In the wake of an all out civil war in the Gaza Strip, Hamas forces have beat the forces of Fatah (at times brutally) and Palestinian president Mahmoud Abbas (aka Abu Mazen) out of Gaza. Immediately this was seen as a failure of the Bush administrations vision for the ME and an end to the prospect of peace between Israelis and Palestinians and a Palestinian two-state solution. Well, at least for the time being.
Without skipping a beat, many are now saying that this may isolate Hamas in Gaza and open up an avenue for progress in the West Bank where Fatah is still viable. Israel has requested that the new landscape in Palestine view the Gaza Strip and the West Bank as two separate entities. I’m sure someone has suggested sending aid to the West Bank Palestinians and not those in Gaza. Of course we heard similar claims after Hamas won the Palestinian election. The claim then was that they wouldn’t be able to govern and they would become unpopular and weaken culminating in another round of elections where Fatah would resume control. That never happened and Hamas is not weakened and not out of power (although the government they were part of no longer stands according the Abbas) and they currently have full control of a significant territory.
Three months into the new U.S. military strategy that has sent tens of thousands of additional troops into Iraq, overall levels of violence in the country have not decreased, as attacks have shifted away from Baghdad and Anbar, where American forces are concentrated, only to rise in most other provinces, according to a Pentagon report released yesterday.
Iraq’s government, for its part, has proven “uneven” in delivering on its commitments under the strategy, the report said, stating that public pledges by Prime Minister Nouri al-Maliki have in many cases produced no concrete results.
Iraqi leaders have made “little progress” on the overarching political goals that the stepped-up security operations are intended to help advance, the report said, calling reconciliation between Shiite, Kurdish and Sunni factions “a serious unfulfilled objective.” Indeed, “some analysts see a growing fragmentation of Iraq,” it said, noting that 36 percent of Iraqis believe “the Iraqi people would be better off if the country were divided into three or more separate countries.”
Unfortunately the Bush administration will not be able to claim the the “surge” is still surging and that the full “surge” is not present. That didn’t stop Press Secretary Tony Snow from using this excuse one last time in yesterdays press conference:
So what the President does is he looks at the 90-10, and you look at it in terms of what’s going on not merely throughout the nation, but keep in mind that the Baghdad security plan understands that the first thing you’ve got to do is secure the capital. There have been some encouraging signs, but, again, we will reiterate, the surge is not complete, forces are just now, this next couple of weeks flowing in so that you’ve have the full complement of forces, and it’s going to be another month or two before they’re completely up and running at full speed.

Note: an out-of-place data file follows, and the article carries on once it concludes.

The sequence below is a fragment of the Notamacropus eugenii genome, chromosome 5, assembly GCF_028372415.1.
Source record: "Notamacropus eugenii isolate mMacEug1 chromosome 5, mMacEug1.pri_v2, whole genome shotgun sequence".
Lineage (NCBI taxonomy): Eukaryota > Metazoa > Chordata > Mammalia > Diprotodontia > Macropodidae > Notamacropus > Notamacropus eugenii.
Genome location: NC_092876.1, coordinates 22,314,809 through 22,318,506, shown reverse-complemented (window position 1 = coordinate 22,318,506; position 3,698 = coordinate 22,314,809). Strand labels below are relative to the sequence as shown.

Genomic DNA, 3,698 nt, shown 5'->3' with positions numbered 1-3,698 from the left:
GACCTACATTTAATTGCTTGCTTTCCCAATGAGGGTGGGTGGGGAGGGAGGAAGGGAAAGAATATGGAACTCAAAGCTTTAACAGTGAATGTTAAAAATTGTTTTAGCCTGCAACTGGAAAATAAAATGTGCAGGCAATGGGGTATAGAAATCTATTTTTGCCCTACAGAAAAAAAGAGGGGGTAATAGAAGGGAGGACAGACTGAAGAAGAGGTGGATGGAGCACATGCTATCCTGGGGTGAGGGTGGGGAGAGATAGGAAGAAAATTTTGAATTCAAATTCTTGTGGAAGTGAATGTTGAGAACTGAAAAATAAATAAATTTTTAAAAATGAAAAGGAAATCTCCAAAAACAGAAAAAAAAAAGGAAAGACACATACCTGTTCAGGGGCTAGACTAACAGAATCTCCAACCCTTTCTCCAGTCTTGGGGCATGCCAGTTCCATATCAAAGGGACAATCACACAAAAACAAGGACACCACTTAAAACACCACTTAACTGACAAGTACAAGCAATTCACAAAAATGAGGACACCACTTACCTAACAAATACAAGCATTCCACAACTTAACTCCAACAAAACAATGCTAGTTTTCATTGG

Next, I’m sure will be the line, they just got there and they are just now getting started. I expect this line to last till September. Hopefully Sept. will bring a marked improvement but I’m not optomistic and don’t believe the case will be made that the strategy is effective enough. Now is not the time for baby steps in Iraq. The time for that was in 2003-04.
Menwhile, 4th generation warfare guru William Lind lambastes the tactics used in this urban guerrilla war as indicative of the failure of US foreign policy (check out a coming post on the Gaza situation for more claims of US FP failure). Particularity the use of US air power on Iraqi ground targets such as a railroad station. Lind writes:
It turns out the bombed railroad station was no fluke. According to other reports, U.S. aircraft have dropped more than 200 bombs or missiles on Iraqi ground targets this year in support of U.S. ground forces at a rate double that of last year.
Nothing could testify more powerfully to the failure of U.S. efforts on the ground in Iraq than a ramp-up in airstrikes. Calling in air is the last, desperate, and usually futile action of an army that is losing. If anyone still wonders whether the “surge” is working, the increase in air strikes offers a definitive answer: It isn’t.
Worse, the growing number of air strikes shows that, despite what the Marines have accomplished in Anbar province and Gen. David Petraeus’s best efforts, our high command remains as incapable as ever of grasping Fourth Generation war.
To put it bluntly, there is no surer or faster way to lose in 4GW than by calling in airstrikes. It is a disaster on every level. Physically, it inevitably kills far more civilians than enemies, enraging the population against us and driving them into the arms of our opponents. Mentally, it tells the insurgents we are cowards who only dare fight them from 20,000 feet in the air. Morally, it turns us into Goliath, a monster every real man has to fight. So negative are the results of air strikes in this kind of war that there is only one possible good number of them: zero, unless we are employing the “Hama model” of seeking total destruction, which we are not.
Four more Lebanese troops were killed in continued violence in Palestinian refugee camps. This is a continuation of a confrontation at the Nahr al-Bared camp and elsewhere earlier this month. This is all happening while the Lebanese consociational government is facing targeted assaniations of anti-Syria member. It is still unknown who is ordering these killings. Is it internal or external? But one can easily opine that “…Lebanon has become a ravaged battlefield where regional and global warriors are facing off in an increasingly brutal contest that shows no signs of abating.”